Not Mixing Business and Personal Loans

There are many reasons to keep your personal finances separate from your business financesMixing your personal and business loans is a great way to attract attention from the IRS. Co mingling funds can also confuse your tax preparer when tax time comes. For these reasons, and many more, it is important to keep your accounts separate and not mix business and personal loans or accounts. 

Credit Cards

Major credit card companies offer cards specifically geared to owners of small businesses. When using a credit card to cover business expenses, it is a good idea to use a designated business credit card. Business cards have terms and rewards that are favorable to business owners. More importantly, using a card that is separate from your personal cards will help keep your financial records clear. This way, you (and the IRS) will be able to clearly see which expenses are business-related and which are personal. If will claim business expenses as deductions, you must be able to show that they really were for your business. If the charges for these expenses are on your business account, the charges are easier to keep track of. Another important factor to consider is that if you run into trouble with personal debt, your business credit will not be affected or vice-versa.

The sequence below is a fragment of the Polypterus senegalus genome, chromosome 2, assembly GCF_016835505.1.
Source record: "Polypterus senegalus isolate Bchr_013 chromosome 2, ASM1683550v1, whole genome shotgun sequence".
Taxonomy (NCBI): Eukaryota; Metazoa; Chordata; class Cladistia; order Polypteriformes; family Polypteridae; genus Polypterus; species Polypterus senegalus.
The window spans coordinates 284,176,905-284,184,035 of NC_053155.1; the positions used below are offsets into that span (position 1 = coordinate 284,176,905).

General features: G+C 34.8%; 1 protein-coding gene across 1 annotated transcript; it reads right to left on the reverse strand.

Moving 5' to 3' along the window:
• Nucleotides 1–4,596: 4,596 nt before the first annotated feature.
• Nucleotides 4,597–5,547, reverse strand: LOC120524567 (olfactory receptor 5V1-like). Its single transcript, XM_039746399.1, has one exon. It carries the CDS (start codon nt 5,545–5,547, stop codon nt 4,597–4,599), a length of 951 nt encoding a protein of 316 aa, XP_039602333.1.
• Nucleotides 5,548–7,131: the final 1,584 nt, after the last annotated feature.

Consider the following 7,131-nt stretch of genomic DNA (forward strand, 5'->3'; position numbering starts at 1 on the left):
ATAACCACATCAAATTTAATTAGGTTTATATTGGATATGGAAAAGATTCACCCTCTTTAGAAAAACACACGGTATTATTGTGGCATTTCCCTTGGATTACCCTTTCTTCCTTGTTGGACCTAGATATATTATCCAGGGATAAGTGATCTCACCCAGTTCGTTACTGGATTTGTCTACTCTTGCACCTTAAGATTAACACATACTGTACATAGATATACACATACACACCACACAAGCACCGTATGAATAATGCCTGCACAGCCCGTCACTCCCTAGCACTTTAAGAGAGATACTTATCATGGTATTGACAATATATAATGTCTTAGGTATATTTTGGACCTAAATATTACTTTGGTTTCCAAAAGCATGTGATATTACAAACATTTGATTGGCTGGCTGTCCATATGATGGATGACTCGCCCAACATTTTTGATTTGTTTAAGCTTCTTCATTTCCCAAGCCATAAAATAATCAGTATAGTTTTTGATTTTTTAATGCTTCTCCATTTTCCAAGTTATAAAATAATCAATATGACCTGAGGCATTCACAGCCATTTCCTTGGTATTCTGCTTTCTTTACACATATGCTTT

Bank and Private Loans

Business loans are available from both banks and private lenders. Be sure to use the money for your business and not for personal expenses. The same rule applies to personal loans; make sure your lender knows the loan is for your personal use and not your business. Misrepresenting your need and the purpose of the loan can bring serious legal and financial trouble.

Do not deposit money from a personal loan into your business. Learning to avoid mixing funds, or co mingling funds, will keep clean records and assist you when filing your taxes.

Other Reasons to Keep Funds Separate

Aside from good bookkeeping records, having separate credit cards for business and personal uses gives the appearance of a professional. For example, if you are paying for a client's lunch, or making a large purchase from a vendor, your purchases can appear to be more professional. More importantly, however, is if the IRS sees you making business-related purchases on a personal card, they are likely to make the assertion that your business is really a personal hobby, and you cannot claim deductions for a hobby.